In the Netherlands, police are teaming up with raptor training company Guard From Above to deploy eagles to take out dangerous drones from the sky.
A video released by the Netherlands' national police force shows an eagle swooping on top of a drone and grabbing it with its claws to tackle it to the ground.
"For years, the government has been looking for ways to counter the undesirable use of drones. Sometimes a low-tech solution for a high-tech problem is more obvious than it seems. This is the case with our specially trained birds of prey," Guard From Above founder and chief executive Sjoerd Hoogendoorn, said in a press release.
As drones become cheaper and more readily available, their use - authorized or otherwise -- is set to rise. But while some hobbyists might be using the devices to make films, other people have more nefarious ideas. Last year, two men pleaded guilty to smuggling heroin by drone across the U.S.-Mexico border. And another case was recorded where police intercepted a drone carrying drugs, tobacco and porn into a state prison in Maryland, U.S. in August.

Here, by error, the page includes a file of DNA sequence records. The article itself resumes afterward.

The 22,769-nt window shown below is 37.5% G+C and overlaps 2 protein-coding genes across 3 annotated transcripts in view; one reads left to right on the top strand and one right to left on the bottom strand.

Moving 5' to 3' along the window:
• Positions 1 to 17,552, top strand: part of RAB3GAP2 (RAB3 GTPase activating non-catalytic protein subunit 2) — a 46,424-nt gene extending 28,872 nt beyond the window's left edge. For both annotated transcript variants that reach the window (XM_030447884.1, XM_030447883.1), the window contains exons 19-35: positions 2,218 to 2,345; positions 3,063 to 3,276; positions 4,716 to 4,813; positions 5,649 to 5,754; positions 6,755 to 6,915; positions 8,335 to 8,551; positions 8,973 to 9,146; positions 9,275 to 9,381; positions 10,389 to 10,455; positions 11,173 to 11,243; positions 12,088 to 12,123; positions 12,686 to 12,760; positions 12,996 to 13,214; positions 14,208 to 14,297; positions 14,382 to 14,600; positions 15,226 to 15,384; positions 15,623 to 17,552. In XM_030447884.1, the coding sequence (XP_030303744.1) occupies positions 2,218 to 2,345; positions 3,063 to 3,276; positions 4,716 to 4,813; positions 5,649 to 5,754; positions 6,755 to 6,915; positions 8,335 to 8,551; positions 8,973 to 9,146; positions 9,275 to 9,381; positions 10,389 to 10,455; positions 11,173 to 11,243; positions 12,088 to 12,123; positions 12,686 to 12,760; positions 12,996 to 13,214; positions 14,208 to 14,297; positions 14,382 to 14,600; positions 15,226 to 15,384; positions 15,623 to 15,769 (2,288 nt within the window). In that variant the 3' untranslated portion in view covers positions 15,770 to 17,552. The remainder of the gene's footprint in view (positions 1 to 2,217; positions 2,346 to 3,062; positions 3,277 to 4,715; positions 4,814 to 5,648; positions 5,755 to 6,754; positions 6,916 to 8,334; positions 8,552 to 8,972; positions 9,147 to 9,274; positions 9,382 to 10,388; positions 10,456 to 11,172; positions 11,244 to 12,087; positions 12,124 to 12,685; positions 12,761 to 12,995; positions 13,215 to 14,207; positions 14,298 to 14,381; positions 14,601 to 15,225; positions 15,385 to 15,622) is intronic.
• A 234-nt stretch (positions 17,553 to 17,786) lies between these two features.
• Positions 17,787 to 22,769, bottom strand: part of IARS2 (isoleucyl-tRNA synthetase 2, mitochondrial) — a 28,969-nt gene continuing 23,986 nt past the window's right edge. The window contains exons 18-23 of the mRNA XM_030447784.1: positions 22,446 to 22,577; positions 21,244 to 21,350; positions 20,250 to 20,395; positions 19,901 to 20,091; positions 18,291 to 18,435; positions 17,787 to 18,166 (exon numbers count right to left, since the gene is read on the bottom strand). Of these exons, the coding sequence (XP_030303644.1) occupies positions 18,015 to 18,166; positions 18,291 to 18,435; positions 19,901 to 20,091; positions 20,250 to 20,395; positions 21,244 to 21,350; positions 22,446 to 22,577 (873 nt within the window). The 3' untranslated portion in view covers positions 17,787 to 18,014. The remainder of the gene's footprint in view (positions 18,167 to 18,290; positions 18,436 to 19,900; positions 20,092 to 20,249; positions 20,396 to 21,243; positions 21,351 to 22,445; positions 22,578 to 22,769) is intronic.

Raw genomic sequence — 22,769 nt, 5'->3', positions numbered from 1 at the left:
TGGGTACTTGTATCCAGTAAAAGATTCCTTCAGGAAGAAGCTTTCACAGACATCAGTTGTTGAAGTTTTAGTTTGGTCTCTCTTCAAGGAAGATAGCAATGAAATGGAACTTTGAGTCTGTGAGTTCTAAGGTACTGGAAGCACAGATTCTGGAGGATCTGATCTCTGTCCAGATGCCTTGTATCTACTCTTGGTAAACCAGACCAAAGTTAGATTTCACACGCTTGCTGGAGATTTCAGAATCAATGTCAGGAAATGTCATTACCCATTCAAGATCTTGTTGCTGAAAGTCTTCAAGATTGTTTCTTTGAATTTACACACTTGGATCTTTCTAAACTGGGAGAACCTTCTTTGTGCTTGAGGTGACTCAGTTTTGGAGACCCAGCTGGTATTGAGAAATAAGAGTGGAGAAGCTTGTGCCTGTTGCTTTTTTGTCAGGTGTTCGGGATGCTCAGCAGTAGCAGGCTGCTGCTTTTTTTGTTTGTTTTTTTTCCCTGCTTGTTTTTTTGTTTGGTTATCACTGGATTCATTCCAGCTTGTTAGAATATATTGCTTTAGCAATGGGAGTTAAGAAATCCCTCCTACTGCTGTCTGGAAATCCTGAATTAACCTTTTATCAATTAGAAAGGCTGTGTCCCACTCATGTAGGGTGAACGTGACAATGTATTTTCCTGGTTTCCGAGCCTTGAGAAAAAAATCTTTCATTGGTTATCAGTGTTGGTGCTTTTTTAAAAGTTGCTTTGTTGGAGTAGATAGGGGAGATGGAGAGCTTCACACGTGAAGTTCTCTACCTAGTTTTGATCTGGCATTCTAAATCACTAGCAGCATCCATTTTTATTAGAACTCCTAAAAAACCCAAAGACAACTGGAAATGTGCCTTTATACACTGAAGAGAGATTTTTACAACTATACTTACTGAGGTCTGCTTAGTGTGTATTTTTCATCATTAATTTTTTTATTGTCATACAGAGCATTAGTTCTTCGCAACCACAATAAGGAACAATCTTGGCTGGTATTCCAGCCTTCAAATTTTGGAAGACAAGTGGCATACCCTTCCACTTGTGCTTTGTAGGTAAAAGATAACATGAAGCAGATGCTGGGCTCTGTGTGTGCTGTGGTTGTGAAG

And in January, a person accidentally crashed a drone onto the lawns of the White House.
Law enforcement have been testing ways to stop dangerous drones from using "signal jammers" to just shooting the flying machines down. But birds of prey could potentially be safer.
"The bird sees the drone as prey and takes it to a safe place, a place where it is not disturbed by other birds or people," Mark Wiebe, innovation manager at the Dutch national police, said in a press release.
Guard From Above trains the birds in an indoor facility in The Hague and said it is still looking into the impact that this kind of activity could have on birds' claws.
The police said that in a few months' time it will make a decision on whether to use eagles to combat drones.
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